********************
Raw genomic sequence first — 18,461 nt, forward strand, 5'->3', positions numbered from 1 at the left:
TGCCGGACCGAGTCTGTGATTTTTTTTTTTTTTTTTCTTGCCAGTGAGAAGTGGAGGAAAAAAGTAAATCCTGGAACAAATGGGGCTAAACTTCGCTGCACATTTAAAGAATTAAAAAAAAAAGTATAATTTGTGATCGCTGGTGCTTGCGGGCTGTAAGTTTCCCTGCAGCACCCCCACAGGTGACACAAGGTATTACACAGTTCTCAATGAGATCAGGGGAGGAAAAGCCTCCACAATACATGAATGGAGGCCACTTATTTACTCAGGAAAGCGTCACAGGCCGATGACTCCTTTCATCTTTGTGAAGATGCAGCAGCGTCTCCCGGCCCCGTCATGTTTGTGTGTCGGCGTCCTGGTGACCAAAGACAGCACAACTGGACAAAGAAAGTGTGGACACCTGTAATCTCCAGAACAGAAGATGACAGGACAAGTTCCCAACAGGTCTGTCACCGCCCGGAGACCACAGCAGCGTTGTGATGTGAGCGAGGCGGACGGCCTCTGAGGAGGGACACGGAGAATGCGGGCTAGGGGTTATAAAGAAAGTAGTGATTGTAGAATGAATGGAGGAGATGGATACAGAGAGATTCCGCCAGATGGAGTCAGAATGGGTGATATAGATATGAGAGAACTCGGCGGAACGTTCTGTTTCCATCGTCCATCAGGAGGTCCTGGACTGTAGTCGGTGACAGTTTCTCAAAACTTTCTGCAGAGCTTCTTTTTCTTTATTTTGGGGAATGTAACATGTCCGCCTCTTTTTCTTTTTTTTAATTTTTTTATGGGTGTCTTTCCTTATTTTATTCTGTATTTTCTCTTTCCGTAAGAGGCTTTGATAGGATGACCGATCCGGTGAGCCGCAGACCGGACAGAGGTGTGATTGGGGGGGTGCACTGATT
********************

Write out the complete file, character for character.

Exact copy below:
Raw genomic sequence first — 18,461 nt, forward strand, 5'->3', positions numbered from 1 at the left:
TGCCGGACCGAGTCTGTGATTTTTTTTTTTTTTTTTCTTGCCAGTGAGAAGTGGAGGAAAAAAGTAAATCCTGGAACAAATGGGGCTAAACTTCGCTGCACATTTAAAGAATTAAAAAAAAAAGTATAATTTGTGATCGCTGGTGCTTGCGGGCTGTAAGTTTCCCTGCAGCACCCCCACAGGTGACACAAGGTATTACACAGTTCTCAATGAGATCAGGGGAGGAAAAGCCTCCACAATACATGAATGGAGGCCACTTATTTACTCAGGAAAGCGTCACAGGCCGATGACTCCTTTCATCTTTGTGAAGATGCAGCAGCGTCTCCCGGCCCCGTCATGTTTGTGTGTCGGCGTCCTGGTGACCAAAGACAGCACAACTGGACAAAGAAAGTGTGGACACCTGTAATCTCCAGAACAGAAGATGACAGGACAAGTTCCCAACAGGTCTGTCACCGCCCGGAGACCACAGCAGCGTTGTGATGTGAGCGAGGCGGACGGCCTCTGAGGAGGGACACGGAGAATGCGGGCTAGGGGTTATAAAGAAAGTAGTGATTGTAGAATGAATGGAGGAGATGGATACAGAGAGATTCCGCCAGATGGAGTCAGAATGGGTGATATAGATATGAGAGAACTCGGCGGAACGTTCTGTTTCCATCGTCCATCAGGAGGTCCTGGACTGTAGTCGGTGACAGTTTCTCAAAACTTTCTGCAGAGCTTCTTTTTCTTTATTTTGGGGAATGTAACATGTCCGCCTCTTTTTCTTTTTTTTAATTTTTTTATGGGTGTCTTTCCTTATTTTATTCTGTATTTTCTCTTTCCGTAAGAGGCTTTGATAGGATGACCGATCCGGTGAGCCGCAGACCGGACAGAGGTGTGATTGGGGGGGTGCACTGATT